The BBCs deceptions and lies in relation to Syria – whether in terms of their uncritical stance to the role played by the White Helmets, their use of a fake BBC documentary film in an attempt to influence an important government vote in the House of Commons, or of their censorship by omission –  is so entrenched as to have become systemic and normalized in virtually all aspects of mainstream reportage emanating from that country.

RT & the demonization of Russia

The lies and deceptions also involves the BBCs demonizing of Russia. One way the media manages to achieve this is by instilling fear in the UK population. For instance, on the same day the head of Britain’s M15, Andrew Parker, was interviewed in the Guardian about the Russian “threat” – subsequently reported uncritically on the BBC – the CIA-financed Henry Jackson Society unveiled their new Manual of Russophobia.

A crucial component of the BBCs ‘demonization of Russia strategy’ relates to their attempts at discrediting the broadcaster, RT (also known as Russia Today). The BBCs Andrew Neil, for example, who post-satirist, Victor Lewis-Smith points out, hosts three political programmes on the station, while acting as chairman of the company that runs the Spectator and Telegraph, oversaw, on the Daily Politics programme, arguably one of the most repugnant pieces of anti-Russian propaganda ever witnessed on British television.

Launched in October, 2014, the RT channel is accused by its critics as essentially being a Putin propaganda mouthpiece. However, writer Glenn Greenwald proffers a far more nuanced (and accurate) evaluation. Writing about an anti-RT campaign in March, 2015, Greenwald said:

“The most vocal among the anti-RT crowd – on the ground that it spreads lies and propaganda — such as Nick Cohen and Oliver Kamm — were also the most aggressive peddlers of the pro-U.K.-government conspiracy theories and lies that led to the Iraq War. That people like this, with their histories of pro-government propaganda, are the ones demanding punishment of RT for ‘bias’, tells you all you need to know about what is really at play here”.

It’s also worth noting that another of the prominent liberal ‘leftist’ anti-Russia-RT brigade is David “those [Iraqi] weapons had better be there” Aaranovitch of the Times whose role for decades on the BBC appears to be to support just about every opportunity to wage war.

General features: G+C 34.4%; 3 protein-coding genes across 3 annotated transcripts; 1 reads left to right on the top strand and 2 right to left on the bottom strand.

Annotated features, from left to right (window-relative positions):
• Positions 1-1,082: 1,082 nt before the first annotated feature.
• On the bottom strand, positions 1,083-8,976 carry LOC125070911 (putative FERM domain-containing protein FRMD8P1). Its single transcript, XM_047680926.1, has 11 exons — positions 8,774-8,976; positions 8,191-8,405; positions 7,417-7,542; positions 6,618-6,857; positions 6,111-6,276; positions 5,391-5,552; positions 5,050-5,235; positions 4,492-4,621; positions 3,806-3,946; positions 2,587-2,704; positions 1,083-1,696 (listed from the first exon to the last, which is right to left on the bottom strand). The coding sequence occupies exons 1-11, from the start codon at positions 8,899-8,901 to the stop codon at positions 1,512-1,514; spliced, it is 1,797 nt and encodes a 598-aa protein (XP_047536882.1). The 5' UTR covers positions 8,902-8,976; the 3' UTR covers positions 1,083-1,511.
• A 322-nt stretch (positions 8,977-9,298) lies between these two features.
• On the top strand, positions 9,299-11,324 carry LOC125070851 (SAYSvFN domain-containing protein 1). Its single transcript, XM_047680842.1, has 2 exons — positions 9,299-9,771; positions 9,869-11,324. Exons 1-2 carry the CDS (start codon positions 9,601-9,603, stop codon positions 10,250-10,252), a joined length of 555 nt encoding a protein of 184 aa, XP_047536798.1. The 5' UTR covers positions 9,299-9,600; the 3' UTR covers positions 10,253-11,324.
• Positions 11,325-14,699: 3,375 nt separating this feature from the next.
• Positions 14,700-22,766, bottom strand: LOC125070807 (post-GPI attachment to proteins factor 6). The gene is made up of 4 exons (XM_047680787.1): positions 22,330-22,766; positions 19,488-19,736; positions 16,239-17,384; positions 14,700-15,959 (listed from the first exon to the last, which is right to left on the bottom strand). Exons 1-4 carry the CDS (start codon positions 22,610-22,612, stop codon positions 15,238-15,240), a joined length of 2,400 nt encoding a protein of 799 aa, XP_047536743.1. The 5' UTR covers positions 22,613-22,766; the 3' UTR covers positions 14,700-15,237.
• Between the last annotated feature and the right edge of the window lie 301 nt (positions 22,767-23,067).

Journalists and broadcasters like Aaranovitch, Kamm and Cohen who are critical of RT, nevertheless tend to overstate the channel’s influence. The reality is RT’s global reach is far less than the BBCs, whose World Service is essentially funded by the organization who founded it – the Foreign and Commonwealth Office.

Meanwhile, the U.S spends hundreds of millions annually on outfits like RFE/RL in order to spread American values to the rest of the world in much the same way the BBC does in relation to its spreading of British values to a global market.

Apparently propaganda is only ‘evil’ when the broadcaster of the official enemy engages in promoting it, even though the impact of such propaganda is far less destructive than the propaganda emanating from the BBC.

The default position of the British state broadcaster appears to be that the nature of the liberal-democratic state in which they are embedded is such it confers them with certain entitlements – one of which is an unwritten rule allowing them to be selective in terms of their reportage. Thus, ignoring ‘our’ criminality is deemed to be acceptable based on the premise that elected politicians serve the people, and that it is the task of journalism to support, not undermine democracy.

However, democracy is dependent on a fair and impartial media to keep it in check. The realization that corporate lobbying money is becoming increasingly concentrated within the executive arm of the state, results in the subversion of democracy and a lack of honest media scrutiny of its actions. This explains why the mainstream’s demonization of official enemies like Russia and Syria is a given. As Media Lens put it:

“As a rule of thumb, we can be sure that the demonization of official enemies is a key requirement of all [mainstream] journalists in [influential positions]….It is simply understood.”